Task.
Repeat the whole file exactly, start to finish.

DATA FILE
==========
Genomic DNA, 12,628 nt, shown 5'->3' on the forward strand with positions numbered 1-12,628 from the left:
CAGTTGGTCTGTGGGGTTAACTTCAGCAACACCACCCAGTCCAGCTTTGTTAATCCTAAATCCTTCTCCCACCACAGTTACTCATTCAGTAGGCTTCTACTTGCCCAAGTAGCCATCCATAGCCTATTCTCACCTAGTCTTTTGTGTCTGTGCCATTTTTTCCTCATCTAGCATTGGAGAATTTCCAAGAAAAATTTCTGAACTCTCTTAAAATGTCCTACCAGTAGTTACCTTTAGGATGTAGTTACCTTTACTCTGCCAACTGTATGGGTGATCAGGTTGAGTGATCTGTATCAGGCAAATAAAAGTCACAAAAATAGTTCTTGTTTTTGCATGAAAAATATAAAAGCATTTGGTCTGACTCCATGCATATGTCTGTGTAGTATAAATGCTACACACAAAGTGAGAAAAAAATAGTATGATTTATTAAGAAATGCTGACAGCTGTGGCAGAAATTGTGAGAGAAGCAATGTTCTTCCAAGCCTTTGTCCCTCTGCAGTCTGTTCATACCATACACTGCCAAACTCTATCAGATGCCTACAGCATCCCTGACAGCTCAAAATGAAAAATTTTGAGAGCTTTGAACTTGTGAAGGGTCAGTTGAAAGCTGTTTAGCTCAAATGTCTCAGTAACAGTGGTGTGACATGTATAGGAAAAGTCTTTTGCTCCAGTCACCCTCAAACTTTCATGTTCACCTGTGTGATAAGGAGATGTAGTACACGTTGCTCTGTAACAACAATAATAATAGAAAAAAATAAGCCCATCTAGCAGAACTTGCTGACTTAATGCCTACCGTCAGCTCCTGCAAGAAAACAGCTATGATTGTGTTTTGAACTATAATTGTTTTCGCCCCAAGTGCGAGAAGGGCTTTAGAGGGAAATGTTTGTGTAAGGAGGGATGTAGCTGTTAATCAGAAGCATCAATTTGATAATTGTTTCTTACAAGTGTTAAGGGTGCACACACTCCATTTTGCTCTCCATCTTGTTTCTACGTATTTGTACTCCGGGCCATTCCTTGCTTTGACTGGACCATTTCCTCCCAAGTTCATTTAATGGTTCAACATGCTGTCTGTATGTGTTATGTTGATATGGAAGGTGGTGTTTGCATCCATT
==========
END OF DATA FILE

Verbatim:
Genomic DNA, 12,628 nt, shown 5'->3' on the forward strand with positions numbered 1-12,628 from the left:
CAGTTGGTCTGTGGGGTTAACTTCAGCAACACCACCCAGTCCAGCTTTGTTAATCCTAAATCCTTCTCCCACCACAGTTACTCATTCAGTAGGCTTCTACTTGCCCAAGTAGCCATCCATAGCCTATTCTCACCTAGTCTTTTGTGTCTGTGCCATTTTTTCCTCATCTAGCATTGGAGAATTTCCAAGAAAAATTTCTGAACTCTCTTAAAATGTCCTACCAGTAGTTACCTTTAGGATGTAGTTACCTTTACTCTGCCAACTGTATGGGTGATCAGGTTGAGTGATCTGTATCAGGCAAATAAAAGTCACAAAAATAGTTCTTGTTTTTGCATGAAAAATATAAAAGCATTTGGTCTGACTCCATGCATATGTCTGTGTAGTATAAATGCTACACACAAAGTGAGAAAAAAATAGTATGATTTATTAAGAAATGCTGACAGCTGTGGCAGAAATTGTGAGAGAAGCAATGTTCTTCCAAGCCTTTGTCCCTCTGCAGTCTGTTCATACCATACACTGCCAAACTCTATCAGATGCCTACAGCATCCCTGACAGCTCAAAATGAAAAATTTTGAGAGCTTTGAACTTGTGAAGGGTCAGTTGAAAGCTGTTTAGCTCAAATGTCTCAGTAACAGTGGTGTGACATGTATAGGAAAAGTCTTTTGCTCCAGTCACCCTCAAACTTTCATGTTCACCTGTGTGATAAGGAGATGTAGTACACGTTGCTCTGTAACAACAATAATAATAGAAAAAAATAAGCCCATCTAGCAGAACTTGCTGACTTAATGCCTACCGTCAGCTCCTGCAAGAAAACAGCTATGATTGTGTTTTGAACTATAATTGTTTTCGCCCCAAGTGCGAGAAGGGCTTTAGAGGGAAATGTTTGTGTAAGGAGGGATGTAGCTGTTAATCAGAAGCATCAATTTGATAATTGTTTCTTACAAGTGTTAAGGGTGCACACACTCCATTTTGCTCTCCATCTTGTTTCTACGTATTTGTACTCCGGGCCATTCCTTGCTTTGACTGGACCATTTCCTCCCAAGTTCATTTAATGGTTCAACATGCTGTCTGTATGTGTTATGTTGATATGGAAGGTGGTGTTTGCATCCATT